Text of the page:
Tag: Easter egg hunt

10 fun facts for Easter

It’s that time of year again when chocolate eggs fill the shelves, bunnies come out from hiding and Creme Eggs take over the world – yes, you guessed it, it’s Easter!


Every year the world goes crazy for pretty much anything egg shaped and covered in chocolate but what’s all the fuss about? We’ve rounded up our favourite fun facts to let you know exactly why we love Easter!


  • Over 90 million chocolate eggs are sold in the UK each year.
  • The tallest chocolate egg was made in Italy in 2011 and measured 10.39 metres in height and weighed a whopping 7,200kg – wow!
  • The world’s most popular egg-shaped chocolate is a Cadbury’s Creme Egg. The Cadbury’s factory produces up to 1.5 million eggs every day!



  • The largest chocolate rabbit was made in South Africa in 2010 by artist Harry Johnson. The rabbit measured over 12 feet tall and weighed 3 tons – now that’s a big bunny!
  • The crackled pattern on the chocolate eggs, also known as the ‘crocodile finish’, was created in the early years of chocolate making in Germany to break up the smooth surface of the egg to cover up any imperfections.
  • Eggs are associated with Easter because they represent the symbol of new life along with chicks which represent new beginning and rabbits which represent fertility. It’s thought that eggs have been given as a gift to celebrate the spring for more than 2,000 years.


  • The largest Easter egg hunt consisted of 501,000 eggs that were searched for by 9,753 children and their parents in Florida, 2007. This mass event caused chaos as kids scrambled to get as many eggs as possible in the Florida heat – madness!
  • From October to Easter, Thorntons produce 4.7 million individual chocolate eggs as well as 1.7 million chocolate Easter models using their special Easter egg spinning machines. It takes 1.3 million kg of chocolate to create these tasty treats – that’s a lot of choc!


  • One of the most expensive Easter eggs on offer was made from diamonds
    called the Diamond Stella Egg (2006) which was worth a whopping £50,000 –
    now that’s an expensive egg!
  • When it comes to eating a chocolate bunny, 76% of people go for the ears
    first, 5% bite off the feet first and 4% eat the tail first – we’re
    definitely ear eaters first! How about you? Tell us in our comments box below!


Where to next?

– Classic Easter recipes

– Easter recipes for kids

– Easter cakes and bakes



I decided to go perfectly nuts about Easter this year. I don’t know why. I think maybe it’s because this winter was so long and hard – as winter always is when you have small children. I remember asking next-eldest sister what the hell you do in winter with toddlers and she said “You pray for bedtime.”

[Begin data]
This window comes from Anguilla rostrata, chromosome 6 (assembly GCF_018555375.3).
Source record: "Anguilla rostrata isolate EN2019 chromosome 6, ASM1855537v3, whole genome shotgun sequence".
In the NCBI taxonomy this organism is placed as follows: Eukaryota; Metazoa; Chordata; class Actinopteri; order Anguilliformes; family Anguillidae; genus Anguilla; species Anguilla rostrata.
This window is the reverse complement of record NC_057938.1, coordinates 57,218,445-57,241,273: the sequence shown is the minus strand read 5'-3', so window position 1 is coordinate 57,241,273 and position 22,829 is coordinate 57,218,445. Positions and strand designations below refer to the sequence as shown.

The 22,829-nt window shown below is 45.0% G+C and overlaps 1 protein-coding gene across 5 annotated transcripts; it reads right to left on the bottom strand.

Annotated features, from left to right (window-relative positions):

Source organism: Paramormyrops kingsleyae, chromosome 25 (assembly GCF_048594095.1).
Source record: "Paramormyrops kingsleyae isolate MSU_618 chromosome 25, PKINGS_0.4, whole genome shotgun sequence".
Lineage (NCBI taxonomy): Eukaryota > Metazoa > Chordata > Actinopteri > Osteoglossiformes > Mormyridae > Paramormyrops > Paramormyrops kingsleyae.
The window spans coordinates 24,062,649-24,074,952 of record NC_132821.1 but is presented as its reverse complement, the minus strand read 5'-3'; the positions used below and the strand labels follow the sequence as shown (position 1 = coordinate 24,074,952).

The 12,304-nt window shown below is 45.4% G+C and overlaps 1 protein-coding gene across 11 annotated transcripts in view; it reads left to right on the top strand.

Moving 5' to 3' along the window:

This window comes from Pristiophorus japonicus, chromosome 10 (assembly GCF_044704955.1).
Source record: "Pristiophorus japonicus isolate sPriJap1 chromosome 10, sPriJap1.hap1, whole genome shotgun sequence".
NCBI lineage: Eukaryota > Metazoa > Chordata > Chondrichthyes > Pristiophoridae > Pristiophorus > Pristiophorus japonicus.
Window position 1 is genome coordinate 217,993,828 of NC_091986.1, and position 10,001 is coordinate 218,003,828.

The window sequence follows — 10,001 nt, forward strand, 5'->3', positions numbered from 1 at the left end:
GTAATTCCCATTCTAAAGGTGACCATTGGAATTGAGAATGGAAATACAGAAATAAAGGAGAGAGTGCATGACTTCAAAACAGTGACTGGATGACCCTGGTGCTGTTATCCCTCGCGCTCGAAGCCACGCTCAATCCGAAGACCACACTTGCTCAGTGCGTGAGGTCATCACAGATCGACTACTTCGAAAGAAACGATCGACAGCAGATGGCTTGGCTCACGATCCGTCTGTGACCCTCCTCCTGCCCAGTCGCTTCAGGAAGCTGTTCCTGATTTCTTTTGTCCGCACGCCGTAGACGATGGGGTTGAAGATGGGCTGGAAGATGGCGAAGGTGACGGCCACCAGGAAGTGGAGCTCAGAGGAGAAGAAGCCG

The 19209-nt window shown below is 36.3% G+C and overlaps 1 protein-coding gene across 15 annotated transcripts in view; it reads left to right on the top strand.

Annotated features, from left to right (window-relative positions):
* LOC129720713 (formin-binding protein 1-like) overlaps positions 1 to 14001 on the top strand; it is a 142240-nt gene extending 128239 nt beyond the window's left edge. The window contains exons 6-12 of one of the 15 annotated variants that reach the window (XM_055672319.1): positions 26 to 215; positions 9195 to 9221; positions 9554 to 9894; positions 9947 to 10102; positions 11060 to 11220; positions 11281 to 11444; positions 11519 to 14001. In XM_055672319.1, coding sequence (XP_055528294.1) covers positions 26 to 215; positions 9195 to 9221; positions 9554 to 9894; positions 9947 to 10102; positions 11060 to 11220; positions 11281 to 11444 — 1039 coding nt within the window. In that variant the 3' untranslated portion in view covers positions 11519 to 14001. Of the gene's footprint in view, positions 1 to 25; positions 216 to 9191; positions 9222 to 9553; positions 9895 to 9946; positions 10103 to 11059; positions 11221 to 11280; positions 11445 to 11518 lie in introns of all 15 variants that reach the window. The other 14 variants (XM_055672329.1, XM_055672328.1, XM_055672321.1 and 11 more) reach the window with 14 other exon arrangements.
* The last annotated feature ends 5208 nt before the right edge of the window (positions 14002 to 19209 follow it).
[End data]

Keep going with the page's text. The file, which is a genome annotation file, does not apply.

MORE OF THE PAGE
Anyway, so Easter to me has been a sort of beacon of sunshine. Everything would surely, I thought, have cheered up by the beginning of April. And then we had the coldest March since the the last ice age, or whatever. And people kept on saying “Three more weeks of blizzards, three more weeks of arctic winds” and I became more and more grimly determined that my Easter egg hunt and lunch, held today on Bank Holiday Monday, was going to be the Easteriest Easter celebration anyone had ever seen.

So I invited round eight people and three children, giving us 10 adults and four kids in total. Mad. MAD! Then I went on Amazon and Ocado and bought about £1,000 worth of decorations, saved packing straw for my quail’s egg display, sent my husband on a scourge of North London for the last available branches of cherry blossom, painted eggs, mass-purchased daffodils and ordered legs of lamb the size of Caribbean non-extradition islands.

And it actually went okay. I mean, it was chaos and the mess and noise was quite, quite indescribable, but the lamb was nice. It was boned, butterflied, stuffed and rolled and I have included the recipe at the bottom, but you will have to wade through my smug series of photographs first. Ha ha!

Easter tree decoration

Quail’s eggs with saved packing straw decoration and celery salt. You can make your own celery salt by baking celery leaves for 10 mins in a hot oven and then crushing the dry leaves with sea salt. Or you can just buy it.

The lamb – in the chaos I forgot to take a photo until it was mostly gone 🙁

I had millions of these foil windmills in the garden and they looked fucking brilliant

Ok guys so everything I find is mine and everything you find is mine and anything left unattended is also mine

For the lamb:

You need a boned and butterflied leg of lamb from a butcher. I got mine from Frank Godfrey in Highbury – don’t even ASK me how much it fucking cost I’m still trying to get over it. Okay it was £50!!!!!

Our lamb was 2.5kg.

You also need some string to tie it up.

For the stuffing:

1 tbsp capers
3 garlic cloves
6 anchovies
1 bunch parsley
some olive oil
2 tsp mustard
salt and pepper

Preheat your oven to 220

1 Chop all the stuffing ingredients together, loosen with some olive oil.

2 Spread the lamb with the mixture and then tie it up the best way you can see how.

3 Improvise some kind of roasting rack to lay the lamb on and then pour three large wineglasses of water into the tin. This does two things 1) stops the fat from burning in the pan and turning your kitchen in to a smokehouse and 2) makes a gravy, should you want one.

4 Put the lamb in the oven for 30 mins at 220 and then for 1 hr at 180. It rested for about 30 mins. My husband thinks that this was overdone, but I thought it was great.

To cut down as much as possible on stress, I made alongside this couscous and tzatziki, just so that it didn’t really matter when things were ready, it could all hang about for 20 mins this side or that of eating. If you are doing a lot of veg with a roast, this isn’t possible and it can all get quite panicky. Not that I didn’t have, by the way, a massive freak-out at 9am anyway where I nearly screamed at my husband but managed not to.

So happy Easter! This is all of course no bloody use to you now as it’s all over, but you can come back and have a look next year. 

Incoming search terms:

Chocolate nests for Easter

I don’t know why this photo has come out blue

It occured to me the other day that I might be a tiny bit of a control freak. I arrived at this conclusion while thinking the other morning about why is it that I hate being pregnant quite so much.